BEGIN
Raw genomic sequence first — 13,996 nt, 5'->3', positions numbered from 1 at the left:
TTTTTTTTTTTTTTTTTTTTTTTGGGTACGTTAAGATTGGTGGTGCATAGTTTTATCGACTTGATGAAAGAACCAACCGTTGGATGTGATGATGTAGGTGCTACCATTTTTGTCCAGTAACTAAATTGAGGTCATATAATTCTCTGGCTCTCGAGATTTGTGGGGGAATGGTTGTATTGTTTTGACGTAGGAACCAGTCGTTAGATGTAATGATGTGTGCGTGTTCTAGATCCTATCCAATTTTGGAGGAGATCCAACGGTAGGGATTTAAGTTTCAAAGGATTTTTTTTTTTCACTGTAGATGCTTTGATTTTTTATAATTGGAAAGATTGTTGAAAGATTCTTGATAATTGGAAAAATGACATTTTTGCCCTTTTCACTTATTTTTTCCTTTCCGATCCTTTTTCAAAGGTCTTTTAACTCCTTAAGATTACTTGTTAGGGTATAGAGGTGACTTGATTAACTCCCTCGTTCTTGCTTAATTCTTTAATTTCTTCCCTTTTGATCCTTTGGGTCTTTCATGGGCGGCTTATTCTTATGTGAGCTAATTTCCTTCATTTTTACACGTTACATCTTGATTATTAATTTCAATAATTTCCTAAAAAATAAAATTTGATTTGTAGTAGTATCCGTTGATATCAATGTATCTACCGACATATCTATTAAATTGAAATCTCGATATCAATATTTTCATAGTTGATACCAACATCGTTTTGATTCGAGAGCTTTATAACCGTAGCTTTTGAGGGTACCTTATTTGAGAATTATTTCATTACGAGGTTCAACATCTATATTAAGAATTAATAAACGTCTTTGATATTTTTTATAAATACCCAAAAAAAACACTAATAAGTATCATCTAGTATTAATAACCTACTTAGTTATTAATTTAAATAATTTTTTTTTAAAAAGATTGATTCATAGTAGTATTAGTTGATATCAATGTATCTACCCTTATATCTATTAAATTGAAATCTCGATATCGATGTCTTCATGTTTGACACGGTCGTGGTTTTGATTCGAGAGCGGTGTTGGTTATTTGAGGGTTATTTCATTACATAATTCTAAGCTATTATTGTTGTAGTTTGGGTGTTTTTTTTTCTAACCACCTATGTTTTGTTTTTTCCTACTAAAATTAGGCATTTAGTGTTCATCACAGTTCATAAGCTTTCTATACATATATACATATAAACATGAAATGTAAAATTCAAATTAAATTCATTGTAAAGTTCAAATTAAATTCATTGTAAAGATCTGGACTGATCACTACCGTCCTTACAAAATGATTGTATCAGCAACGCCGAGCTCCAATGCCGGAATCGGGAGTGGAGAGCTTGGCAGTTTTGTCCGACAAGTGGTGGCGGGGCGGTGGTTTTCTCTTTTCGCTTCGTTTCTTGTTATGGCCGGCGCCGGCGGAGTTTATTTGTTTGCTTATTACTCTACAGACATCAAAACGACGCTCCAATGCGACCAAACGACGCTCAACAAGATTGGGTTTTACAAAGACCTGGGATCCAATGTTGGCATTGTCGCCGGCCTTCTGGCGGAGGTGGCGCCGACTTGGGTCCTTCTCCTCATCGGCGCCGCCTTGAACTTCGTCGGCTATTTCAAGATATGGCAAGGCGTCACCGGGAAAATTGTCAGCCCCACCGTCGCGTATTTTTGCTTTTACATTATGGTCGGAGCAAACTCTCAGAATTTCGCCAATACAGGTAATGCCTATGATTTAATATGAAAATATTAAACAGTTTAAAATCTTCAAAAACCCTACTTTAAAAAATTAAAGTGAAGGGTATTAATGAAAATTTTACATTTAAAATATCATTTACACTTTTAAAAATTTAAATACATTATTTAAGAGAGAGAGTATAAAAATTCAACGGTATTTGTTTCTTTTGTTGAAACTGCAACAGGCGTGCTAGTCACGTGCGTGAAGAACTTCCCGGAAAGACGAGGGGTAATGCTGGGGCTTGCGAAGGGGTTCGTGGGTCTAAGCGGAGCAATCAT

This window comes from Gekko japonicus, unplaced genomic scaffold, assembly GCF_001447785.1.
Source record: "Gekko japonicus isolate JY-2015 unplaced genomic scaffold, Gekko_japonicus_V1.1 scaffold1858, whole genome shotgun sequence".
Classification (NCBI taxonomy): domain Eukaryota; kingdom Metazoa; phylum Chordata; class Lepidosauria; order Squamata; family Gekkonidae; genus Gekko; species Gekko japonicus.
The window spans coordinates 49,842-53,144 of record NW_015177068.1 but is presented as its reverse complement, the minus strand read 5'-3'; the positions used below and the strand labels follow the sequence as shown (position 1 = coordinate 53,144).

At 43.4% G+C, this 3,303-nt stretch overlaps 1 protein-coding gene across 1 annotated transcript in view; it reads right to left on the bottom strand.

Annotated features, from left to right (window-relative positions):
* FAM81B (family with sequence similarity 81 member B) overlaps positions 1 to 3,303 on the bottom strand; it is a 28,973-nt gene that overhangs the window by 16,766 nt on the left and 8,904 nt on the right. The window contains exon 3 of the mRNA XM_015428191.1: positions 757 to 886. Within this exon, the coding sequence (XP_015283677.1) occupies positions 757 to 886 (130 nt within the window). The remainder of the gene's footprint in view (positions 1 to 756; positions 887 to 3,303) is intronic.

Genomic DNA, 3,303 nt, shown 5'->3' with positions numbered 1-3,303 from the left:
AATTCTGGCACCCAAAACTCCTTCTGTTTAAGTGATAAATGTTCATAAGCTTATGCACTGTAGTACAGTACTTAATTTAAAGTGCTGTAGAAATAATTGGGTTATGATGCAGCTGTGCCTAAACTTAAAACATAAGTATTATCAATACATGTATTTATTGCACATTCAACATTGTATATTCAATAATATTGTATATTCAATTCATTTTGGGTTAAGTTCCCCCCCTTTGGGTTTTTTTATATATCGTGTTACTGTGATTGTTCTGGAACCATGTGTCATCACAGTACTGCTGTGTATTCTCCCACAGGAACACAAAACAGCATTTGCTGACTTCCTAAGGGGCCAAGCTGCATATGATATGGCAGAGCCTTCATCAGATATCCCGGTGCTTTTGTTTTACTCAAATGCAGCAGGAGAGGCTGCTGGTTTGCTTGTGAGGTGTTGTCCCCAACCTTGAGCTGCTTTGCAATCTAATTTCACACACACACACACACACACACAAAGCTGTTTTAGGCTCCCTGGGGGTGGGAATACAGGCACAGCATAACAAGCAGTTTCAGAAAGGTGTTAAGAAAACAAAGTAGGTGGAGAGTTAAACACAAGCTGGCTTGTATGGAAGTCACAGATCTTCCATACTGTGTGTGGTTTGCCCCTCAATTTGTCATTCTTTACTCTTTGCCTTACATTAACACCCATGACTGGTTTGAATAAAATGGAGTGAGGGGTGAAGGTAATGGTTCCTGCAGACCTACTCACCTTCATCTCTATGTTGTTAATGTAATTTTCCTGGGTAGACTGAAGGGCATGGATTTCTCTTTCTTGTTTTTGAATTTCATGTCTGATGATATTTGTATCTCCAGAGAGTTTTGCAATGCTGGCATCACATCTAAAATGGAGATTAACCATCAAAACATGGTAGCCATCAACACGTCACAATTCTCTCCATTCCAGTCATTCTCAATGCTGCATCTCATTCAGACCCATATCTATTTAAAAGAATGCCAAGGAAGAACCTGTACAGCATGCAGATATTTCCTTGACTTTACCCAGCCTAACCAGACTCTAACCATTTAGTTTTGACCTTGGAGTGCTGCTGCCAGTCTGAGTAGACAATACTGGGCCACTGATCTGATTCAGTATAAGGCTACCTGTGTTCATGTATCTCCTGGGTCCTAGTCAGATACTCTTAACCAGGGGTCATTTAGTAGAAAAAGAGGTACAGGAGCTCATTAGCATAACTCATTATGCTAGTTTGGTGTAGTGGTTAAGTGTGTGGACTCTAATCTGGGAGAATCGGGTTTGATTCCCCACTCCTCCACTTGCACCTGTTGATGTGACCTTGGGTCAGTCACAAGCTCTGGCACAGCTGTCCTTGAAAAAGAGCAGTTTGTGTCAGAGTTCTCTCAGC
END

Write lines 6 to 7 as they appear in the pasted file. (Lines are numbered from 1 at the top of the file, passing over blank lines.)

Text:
The window spans coordinates 49,842-53,144 of record NW_015177068.1 but is presented as its reverse complement, the minus strand read 5'-3'; the positions used below and the strand labels follow the sequence as shown (position 1 = coordinate 53,144).

At 43.4% G+C, this 3,303-nt stretch overlaps 1 protein-coding gene across 1 annotated transcript in view; it reads right to left on the bottom strand.